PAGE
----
Power, desired almost universally by individuals, companies, organizations, and countries, can be defined as the ability to get others to behave in ways that they otherwise would not. There is much to be said on the topic of power due to the nature of the concept and the way that power influences and permeates all aspects of politics, domestic and international. The concept of soft power – a topic of great interest in international relations that was first developed by scholar Joseph Nye – is defined as “the ability to get what you want through attraction” as opposed to other means such as coercion or payments. Meanwhile, hard power is a more traditional conception of power defined as either military or economic might. The difference between soft and hard power has brought about new scholarship as well as new approaches from states and policymakers.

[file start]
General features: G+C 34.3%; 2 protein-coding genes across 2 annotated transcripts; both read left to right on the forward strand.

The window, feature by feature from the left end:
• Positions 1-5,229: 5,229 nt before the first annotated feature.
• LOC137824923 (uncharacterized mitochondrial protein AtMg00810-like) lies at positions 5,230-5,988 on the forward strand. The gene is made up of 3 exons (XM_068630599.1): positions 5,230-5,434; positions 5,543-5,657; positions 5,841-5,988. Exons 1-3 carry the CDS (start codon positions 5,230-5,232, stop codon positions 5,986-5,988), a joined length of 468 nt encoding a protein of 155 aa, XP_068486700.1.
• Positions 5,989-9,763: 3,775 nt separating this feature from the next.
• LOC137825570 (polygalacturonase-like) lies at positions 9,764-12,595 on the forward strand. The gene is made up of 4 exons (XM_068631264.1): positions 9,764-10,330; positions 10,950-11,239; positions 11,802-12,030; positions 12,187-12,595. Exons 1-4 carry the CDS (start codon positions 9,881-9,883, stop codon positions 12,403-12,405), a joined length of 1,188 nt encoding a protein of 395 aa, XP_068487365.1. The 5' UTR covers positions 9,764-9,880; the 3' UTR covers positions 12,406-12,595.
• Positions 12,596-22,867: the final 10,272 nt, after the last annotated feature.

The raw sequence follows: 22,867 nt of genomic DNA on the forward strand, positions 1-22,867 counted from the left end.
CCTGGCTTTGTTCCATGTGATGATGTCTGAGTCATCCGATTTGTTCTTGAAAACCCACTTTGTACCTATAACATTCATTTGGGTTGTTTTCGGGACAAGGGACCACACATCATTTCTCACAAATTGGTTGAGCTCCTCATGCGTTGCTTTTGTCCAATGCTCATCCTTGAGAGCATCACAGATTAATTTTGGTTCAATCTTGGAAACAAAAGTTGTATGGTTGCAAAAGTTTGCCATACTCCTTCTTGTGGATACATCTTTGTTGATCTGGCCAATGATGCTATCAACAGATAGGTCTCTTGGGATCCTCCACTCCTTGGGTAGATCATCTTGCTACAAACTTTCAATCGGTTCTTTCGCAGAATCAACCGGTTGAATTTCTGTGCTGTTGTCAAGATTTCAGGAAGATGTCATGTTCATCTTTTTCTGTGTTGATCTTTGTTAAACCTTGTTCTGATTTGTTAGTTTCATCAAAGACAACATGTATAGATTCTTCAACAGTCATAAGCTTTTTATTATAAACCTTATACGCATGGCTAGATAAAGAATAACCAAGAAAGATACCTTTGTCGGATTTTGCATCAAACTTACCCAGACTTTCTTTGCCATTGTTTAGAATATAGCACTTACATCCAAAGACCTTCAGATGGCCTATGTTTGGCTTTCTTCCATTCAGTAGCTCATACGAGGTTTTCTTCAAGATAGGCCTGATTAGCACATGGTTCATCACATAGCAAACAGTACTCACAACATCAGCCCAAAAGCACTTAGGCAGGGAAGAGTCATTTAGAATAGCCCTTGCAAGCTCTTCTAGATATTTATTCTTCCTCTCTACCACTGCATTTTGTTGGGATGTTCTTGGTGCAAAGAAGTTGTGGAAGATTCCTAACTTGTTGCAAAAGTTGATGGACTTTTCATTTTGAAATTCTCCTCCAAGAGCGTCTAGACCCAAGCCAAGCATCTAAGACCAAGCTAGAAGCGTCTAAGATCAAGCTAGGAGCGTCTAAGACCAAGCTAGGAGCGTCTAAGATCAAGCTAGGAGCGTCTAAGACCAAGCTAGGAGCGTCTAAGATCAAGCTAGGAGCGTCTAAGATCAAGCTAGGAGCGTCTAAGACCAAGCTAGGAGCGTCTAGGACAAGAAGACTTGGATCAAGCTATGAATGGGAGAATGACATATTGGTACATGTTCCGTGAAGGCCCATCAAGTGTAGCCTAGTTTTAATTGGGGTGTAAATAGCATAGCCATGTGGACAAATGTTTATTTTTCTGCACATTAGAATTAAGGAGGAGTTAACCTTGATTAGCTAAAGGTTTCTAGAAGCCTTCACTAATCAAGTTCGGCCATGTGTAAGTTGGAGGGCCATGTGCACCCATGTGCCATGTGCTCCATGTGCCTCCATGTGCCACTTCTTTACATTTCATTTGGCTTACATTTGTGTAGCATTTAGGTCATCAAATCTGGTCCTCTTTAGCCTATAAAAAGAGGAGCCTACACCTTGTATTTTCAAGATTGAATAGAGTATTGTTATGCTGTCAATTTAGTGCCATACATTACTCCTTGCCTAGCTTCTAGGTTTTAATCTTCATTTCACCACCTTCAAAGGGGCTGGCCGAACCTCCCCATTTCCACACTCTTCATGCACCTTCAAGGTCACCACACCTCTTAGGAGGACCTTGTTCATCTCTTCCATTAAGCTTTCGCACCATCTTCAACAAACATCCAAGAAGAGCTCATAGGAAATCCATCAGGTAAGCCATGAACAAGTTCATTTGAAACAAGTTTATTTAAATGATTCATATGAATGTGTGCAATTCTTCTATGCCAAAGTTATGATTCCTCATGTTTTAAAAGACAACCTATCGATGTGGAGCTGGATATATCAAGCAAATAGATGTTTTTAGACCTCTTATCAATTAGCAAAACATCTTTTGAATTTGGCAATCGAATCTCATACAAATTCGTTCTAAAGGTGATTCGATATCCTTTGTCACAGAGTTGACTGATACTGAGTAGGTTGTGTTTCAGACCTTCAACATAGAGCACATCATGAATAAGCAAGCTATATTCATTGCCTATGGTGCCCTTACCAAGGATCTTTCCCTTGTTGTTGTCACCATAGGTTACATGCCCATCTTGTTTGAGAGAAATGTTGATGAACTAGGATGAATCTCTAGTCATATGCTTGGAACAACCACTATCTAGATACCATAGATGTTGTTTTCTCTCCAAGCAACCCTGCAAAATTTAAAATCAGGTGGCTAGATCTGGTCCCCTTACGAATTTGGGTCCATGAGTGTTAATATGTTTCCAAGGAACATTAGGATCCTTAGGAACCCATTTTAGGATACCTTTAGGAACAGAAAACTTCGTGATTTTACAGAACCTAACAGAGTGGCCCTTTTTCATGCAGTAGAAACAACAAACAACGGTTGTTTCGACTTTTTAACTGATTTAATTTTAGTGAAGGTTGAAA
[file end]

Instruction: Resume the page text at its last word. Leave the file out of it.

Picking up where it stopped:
Soft power has become, over time, an attractive set of tools for states to influence through building relationships, communicating values and identity, and ultimately engaging constructively in international institutions to establish rules and order. Even so, sometimes it is hard to distinguish when soft power is being used and measuring a state’s soft power capability is nearly impossible. Nye has distinguished three types of soft power, cultural, ideological, and institutional. It can be difficult to separate the three, and these categories alone offer little understanding of how soft power is created, deployed, or in some cases countered. Cultural soft power has gained interest over time as the digital age has increased access to cultural goods around the globe. One can simply utilize their smartphone to access content produced anywhere around the world, with subtitles in nearly every major language.